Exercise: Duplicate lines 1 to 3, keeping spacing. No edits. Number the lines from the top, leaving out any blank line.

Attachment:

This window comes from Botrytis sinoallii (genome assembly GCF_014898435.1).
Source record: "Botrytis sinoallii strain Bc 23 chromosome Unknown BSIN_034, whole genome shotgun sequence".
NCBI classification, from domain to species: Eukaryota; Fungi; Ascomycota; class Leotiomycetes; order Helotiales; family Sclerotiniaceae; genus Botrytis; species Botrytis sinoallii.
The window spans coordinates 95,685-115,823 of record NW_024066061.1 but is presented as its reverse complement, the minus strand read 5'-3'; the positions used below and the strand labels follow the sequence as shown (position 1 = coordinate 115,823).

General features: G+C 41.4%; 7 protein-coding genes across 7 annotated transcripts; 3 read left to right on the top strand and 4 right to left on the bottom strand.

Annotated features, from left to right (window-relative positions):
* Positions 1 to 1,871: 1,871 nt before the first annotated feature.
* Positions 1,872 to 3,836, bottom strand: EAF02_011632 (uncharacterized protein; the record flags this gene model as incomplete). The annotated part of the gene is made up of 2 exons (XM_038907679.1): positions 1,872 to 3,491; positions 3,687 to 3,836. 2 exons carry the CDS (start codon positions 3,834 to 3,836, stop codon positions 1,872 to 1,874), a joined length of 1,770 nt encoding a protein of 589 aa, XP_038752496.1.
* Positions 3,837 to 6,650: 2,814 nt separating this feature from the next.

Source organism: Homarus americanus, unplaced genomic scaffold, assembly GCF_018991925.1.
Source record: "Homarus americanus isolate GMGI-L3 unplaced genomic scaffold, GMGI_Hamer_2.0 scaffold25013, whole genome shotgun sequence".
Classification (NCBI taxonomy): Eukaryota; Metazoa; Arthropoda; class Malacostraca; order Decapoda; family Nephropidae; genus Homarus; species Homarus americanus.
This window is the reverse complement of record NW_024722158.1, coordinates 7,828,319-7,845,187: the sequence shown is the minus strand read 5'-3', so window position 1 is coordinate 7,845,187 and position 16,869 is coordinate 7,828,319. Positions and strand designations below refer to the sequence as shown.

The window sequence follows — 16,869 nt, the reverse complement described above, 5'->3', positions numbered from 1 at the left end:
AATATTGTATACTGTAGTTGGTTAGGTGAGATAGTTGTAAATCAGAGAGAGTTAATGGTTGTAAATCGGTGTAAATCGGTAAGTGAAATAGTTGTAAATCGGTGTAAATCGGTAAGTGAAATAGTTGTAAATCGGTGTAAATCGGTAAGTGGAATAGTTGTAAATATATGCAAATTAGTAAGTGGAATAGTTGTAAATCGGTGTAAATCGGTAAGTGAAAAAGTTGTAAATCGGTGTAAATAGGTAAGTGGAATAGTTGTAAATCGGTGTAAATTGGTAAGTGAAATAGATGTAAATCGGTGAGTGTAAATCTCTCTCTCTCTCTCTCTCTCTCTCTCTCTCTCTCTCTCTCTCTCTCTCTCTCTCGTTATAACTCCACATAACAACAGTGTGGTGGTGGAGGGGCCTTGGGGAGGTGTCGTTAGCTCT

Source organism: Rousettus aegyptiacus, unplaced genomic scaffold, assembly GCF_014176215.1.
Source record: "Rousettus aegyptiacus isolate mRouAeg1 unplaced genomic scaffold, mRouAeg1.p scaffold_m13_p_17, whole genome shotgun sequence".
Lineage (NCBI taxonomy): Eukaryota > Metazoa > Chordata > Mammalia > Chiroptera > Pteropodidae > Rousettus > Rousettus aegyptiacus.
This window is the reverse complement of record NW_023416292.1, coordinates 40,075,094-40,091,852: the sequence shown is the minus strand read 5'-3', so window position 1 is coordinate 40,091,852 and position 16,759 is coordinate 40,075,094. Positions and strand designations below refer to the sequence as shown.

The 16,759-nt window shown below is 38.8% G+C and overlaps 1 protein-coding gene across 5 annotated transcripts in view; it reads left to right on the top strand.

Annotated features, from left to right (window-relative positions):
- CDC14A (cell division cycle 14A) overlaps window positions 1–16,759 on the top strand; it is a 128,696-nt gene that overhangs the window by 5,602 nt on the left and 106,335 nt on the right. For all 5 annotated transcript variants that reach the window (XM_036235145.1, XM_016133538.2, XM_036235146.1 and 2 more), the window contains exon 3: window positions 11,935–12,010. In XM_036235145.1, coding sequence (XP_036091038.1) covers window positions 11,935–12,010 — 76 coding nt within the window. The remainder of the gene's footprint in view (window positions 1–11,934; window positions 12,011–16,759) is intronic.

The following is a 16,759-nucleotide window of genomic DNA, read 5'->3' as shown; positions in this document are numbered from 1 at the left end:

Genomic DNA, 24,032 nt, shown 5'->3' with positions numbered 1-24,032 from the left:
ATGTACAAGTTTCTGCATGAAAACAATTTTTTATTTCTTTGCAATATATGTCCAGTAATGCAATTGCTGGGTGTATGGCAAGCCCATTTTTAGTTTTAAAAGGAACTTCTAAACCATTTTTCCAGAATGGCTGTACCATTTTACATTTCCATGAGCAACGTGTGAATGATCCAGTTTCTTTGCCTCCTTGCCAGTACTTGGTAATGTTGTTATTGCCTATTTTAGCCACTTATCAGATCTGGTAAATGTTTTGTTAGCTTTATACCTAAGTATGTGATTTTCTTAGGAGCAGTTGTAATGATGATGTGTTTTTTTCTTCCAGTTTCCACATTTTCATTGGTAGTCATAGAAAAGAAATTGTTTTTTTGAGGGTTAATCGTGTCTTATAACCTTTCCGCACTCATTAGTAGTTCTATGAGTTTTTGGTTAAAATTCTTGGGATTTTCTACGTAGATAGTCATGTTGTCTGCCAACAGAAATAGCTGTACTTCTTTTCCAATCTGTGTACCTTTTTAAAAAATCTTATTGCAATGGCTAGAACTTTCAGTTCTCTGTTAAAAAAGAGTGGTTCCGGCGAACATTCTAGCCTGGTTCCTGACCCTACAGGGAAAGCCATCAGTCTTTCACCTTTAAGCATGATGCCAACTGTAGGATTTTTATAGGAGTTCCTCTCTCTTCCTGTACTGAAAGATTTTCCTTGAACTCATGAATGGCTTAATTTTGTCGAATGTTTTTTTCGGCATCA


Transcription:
This window comes from Botrytis sinoallii (genome assembly GCF_014898435.1).
Source record: "Botrytis sinoallii strain Bc 23 chromosome Unknown BSIN_034, whole genome shotgun sequence".
NCBI classification, from domain to species: Eukaryota; Fungi; Ascomycota; class Leotiomycetes; order Helotiales; family Sclerotiniaceae; genus Botrytis; species Botrytis sinoallii.